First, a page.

August 13, 2009
Today, I worked with Bill Locke and Adam Marquis who conduct field research for Dr. Theo Willis, Aquatic Ecologist and adjunct scientist with the University of Southern Maine in the Aquatic Systems Group. Our task was to sample Damariscotta Lake for juvenile alewife fish. The lake is a freshwater lake and it is located north of Wiscasset.
Alewife (Alosa pseudoharengus) live in salt water most of the time and grow to be 10 to 11 inches long. In the spring they run up coastal streams and rivers toward freshwater lakes and streams to spawn. They eat zooplankton and tend to travel along the coast in large schools. Lobstermen use alewives as bait for lobster. Alewives were once abundant along the Maine coast but are now considered a "species of concern" due to overfishing and dam placement in rivers that block adult alewives from traveling upstream to spawning grounds.
We used a purse seine to sample the top 10 feet of water from a boat to capture juvenile alewife. They often reside in the top layers of the lake water and they are more difficult to sample in the deeper water. We sampled three sites but focused our attention on the site at the north deep basin of the lake. There, we sampled at 45, 35, 15 and 5 feet of water. We captured one juvenile alewife at 15 feet. I was surprised at how tiny they were. The fish was only about 2.5 cm in length. The previous week, several juvenile alewives were caught and analyzed. The juvenile alewives have begun to migrate to salt water, therefore, as predicted, there were very few left to be captured.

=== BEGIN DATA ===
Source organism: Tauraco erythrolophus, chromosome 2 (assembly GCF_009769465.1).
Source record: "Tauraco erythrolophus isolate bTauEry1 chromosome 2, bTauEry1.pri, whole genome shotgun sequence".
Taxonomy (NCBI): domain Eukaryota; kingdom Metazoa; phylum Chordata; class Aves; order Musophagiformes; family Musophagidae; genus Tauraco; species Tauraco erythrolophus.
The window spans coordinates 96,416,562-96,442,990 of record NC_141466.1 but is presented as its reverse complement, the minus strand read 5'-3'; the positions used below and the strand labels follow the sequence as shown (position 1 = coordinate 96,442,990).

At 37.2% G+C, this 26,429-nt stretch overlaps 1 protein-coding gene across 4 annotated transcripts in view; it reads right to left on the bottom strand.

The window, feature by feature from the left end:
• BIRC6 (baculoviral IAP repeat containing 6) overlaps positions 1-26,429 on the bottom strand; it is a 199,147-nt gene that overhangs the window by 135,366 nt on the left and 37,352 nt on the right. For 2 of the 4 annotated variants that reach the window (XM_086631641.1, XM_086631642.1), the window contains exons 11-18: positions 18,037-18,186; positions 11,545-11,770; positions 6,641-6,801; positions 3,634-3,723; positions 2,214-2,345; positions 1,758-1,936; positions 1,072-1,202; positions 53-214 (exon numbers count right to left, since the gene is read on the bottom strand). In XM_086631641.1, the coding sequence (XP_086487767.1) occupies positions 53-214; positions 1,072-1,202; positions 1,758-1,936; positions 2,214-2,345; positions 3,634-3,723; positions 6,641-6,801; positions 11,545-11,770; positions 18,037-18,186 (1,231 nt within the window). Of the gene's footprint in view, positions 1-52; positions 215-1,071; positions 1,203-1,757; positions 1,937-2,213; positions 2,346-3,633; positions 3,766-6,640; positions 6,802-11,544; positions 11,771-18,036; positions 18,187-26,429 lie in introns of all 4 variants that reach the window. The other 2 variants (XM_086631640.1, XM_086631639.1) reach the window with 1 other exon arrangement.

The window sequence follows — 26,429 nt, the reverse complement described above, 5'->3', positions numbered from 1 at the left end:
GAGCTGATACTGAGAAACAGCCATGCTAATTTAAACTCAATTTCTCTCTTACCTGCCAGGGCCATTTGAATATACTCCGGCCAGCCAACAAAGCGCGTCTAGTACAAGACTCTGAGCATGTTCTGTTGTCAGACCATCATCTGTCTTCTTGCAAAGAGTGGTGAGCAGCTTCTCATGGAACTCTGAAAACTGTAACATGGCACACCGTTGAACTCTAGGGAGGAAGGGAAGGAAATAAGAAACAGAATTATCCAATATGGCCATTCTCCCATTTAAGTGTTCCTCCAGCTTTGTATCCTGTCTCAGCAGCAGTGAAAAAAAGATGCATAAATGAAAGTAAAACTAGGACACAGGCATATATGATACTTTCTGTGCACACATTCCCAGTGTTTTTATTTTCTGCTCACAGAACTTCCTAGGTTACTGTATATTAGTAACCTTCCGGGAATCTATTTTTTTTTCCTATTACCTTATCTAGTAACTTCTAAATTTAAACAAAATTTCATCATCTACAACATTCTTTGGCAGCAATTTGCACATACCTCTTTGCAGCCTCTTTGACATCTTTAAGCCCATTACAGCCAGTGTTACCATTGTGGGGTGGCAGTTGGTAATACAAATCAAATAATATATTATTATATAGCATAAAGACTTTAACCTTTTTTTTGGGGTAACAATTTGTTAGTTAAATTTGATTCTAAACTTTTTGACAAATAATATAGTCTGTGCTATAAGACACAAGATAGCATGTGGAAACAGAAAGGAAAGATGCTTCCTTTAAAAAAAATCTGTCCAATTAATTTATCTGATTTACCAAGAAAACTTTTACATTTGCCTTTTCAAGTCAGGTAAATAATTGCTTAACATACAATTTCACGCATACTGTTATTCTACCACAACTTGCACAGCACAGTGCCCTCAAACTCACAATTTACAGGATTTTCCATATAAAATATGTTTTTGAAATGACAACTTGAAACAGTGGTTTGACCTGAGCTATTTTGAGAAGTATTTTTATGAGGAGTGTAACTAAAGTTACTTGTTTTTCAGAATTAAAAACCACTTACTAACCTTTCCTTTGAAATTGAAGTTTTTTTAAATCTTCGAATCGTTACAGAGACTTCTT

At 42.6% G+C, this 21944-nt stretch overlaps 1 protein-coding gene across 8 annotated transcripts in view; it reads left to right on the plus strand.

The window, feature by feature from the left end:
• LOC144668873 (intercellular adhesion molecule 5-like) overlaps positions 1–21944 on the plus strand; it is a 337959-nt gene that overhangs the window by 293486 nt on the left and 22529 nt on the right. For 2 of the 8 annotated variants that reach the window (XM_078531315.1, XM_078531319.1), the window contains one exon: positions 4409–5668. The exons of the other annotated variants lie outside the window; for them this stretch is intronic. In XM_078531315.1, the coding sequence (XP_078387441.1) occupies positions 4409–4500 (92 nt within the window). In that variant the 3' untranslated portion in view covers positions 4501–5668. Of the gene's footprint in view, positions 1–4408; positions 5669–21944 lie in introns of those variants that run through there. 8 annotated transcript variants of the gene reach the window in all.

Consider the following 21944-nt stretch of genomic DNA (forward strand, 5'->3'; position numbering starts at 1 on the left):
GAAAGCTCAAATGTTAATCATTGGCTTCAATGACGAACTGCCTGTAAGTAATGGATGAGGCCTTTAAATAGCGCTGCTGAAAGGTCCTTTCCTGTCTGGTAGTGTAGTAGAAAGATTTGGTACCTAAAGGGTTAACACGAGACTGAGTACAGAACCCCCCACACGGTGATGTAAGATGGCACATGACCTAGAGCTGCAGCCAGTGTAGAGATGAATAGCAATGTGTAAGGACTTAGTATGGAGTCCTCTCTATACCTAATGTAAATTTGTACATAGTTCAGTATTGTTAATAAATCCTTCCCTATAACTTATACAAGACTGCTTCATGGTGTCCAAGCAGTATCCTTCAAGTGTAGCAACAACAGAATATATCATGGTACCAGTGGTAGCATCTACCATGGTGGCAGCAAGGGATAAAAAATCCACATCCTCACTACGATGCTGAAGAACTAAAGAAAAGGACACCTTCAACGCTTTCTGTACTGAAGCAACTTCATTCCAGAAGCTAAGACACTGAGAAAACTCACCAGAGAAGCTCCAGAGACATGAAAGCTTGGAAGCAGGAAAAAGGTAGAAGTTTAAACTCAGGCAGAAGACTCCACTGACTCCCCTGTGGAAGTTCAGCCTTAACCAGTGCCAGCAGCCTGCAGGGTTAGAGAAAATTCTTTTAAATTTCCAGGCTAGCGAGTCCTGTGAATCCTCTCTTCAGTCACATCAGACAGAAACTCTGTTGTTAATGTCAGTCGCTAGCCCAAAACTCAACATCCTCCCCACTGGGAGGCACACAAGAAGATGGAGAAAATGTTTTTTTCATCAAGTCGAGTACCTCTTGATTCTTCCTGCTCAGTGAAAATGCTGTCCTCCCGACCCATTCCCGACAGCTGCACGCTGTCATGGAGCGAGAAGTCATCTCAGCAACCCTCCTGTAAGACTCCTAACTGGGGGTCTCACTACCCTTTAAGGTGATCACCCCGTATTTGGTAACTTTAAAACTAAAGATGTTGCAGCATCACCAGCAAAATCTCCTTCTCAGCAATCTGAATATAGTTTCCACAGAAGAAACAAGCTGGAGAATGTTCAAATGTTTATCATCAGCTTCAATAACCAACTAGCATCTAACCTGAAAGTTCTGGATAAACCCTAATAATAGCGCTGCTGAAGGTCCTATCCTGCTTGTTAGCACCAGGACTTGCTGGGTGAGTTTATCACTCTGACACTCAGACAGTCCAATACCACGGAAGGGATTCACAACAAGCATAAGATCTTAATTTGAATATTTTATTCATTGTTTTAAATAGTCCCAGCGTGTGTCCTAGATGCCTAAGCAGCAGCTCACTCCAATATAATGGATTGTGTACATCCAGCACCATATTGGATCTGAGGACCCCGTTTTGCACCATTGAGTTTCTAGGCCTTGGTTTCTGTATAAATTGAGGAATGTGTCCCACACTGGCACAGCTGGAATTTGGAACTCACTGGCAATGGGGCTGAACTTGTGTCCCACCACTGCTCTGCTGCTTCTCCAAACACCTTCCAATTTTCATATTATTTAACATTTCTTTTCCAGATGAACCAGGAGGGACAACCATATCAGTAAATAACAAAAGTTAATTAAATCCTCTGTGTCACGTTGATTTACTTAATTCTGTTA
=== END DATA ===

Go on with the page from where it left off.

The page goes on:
The fish was stored in a container and brought back to the lab to examine the contents of its stomach. The researchers will need to use a microscope to see the zooplankton which serves as the food source for this type of fish.